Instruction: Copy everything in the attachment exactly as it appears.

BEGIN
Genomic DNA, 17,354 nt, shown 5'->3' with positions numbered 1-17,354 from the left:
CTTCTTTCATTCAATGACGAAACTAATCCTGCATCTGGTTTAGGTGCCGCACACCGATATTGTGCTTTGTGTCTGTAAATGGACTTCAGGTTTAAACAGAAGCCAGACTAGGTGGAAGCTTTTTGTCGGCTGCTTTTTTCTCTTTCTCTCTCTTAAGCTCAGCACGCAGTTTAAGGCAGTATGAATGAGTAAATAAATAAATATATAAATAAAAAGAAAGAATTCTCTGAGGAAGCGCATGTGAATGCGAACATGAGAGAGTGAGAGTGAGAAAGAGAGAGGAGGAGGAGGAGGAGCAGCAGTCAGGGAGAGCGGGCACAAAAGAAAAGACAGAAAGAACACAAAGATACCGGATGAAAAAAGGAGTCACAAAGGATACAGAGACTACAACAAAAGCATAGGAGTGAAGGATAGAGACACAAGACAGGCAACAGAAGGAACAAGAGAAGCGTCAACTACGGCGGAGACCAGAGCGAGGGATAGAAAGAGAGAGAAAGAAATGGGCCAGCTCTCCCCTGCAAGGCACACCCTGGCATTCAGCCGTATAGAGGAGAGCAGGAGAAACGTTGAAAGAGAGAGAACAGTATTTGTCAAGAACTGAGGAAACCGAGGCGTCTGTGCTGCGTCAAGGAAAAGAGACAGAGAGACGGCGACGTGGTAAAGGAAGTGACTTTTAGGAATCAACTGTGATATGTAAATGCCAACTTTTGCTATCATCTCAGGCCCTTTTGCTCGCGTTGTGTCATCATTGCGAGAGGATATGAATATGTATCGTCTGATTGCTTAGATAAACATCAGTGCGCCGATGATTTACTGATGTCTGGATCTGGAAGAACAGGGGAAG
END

Genomic DNA, 17,354 nt, shown 5'->3' with positions numbered 1-17,354 from the left:
CTTCTTTCATTCAATGACGAAACTAATCCTGCATCTGGTTTAGGTGCCGCACACCGATATTGTGCTTTGTGTCTGTAAATGGACTTCAGGTTTAAACAGAAGCCAGACTAGGTGGAAGCTTTTTGTCGGCTGCTTTTTTCTCTTTCTCTCTCTTAAGCTCAGCACGCAGTTTAAGGCAGTATGAATGAGTAAATAAATAAATATATAAATAAAAAGAAAGAATTCTCTGAGGAAGCGCATGTGAATGCGAACATGAGAGAGTGAGAGTGAGAAAGAGAGAGGAGGAGGAGGAGGAGCAGCAGTCAGGGAGAGCGGGCACAAAAGAAAAGACAGAAAGAACACAAAGATACCGGATGAAAAAAGGAGTCACAAAGGATACAGAGACTACAACAAAAGCATAGGAGTGAAGGATAGAGACACAAGACAGGCAACAGAAGGAACAAGAGAAGCGTCAACTACGGCGGAGACCAGAGCGAGGGATAGAAAGAGAGAGAAAGAAATGGGCCAGCTCTCCCCTGCAAGGCACACCCTGGCATTCAGCCGTATAGAGGAGAGCAGGAGAAACGTTGAAAGAGAGAGAACAGTATTTGTCAAGAACTGAGGAAACCGAGGCGTCTGTGCTGCGTCAAGGAAAAGAGACAGAGAGACGGCGACGTGGTAAAGGAAGTGACTTTTAGGAATCAACTGTGATATGTAAATGCCAACTTTTGCTATCATCTCAGGCCCTTTTGCTCGCGTTGTGTCATCATTGCGAGAGGATATGAATATGTATCGTCTGATTGCTTAGATAAACATCAGTGCGCCGATGATTTACTGATGTCTGGATCTGGAAGAACAGGGGAAG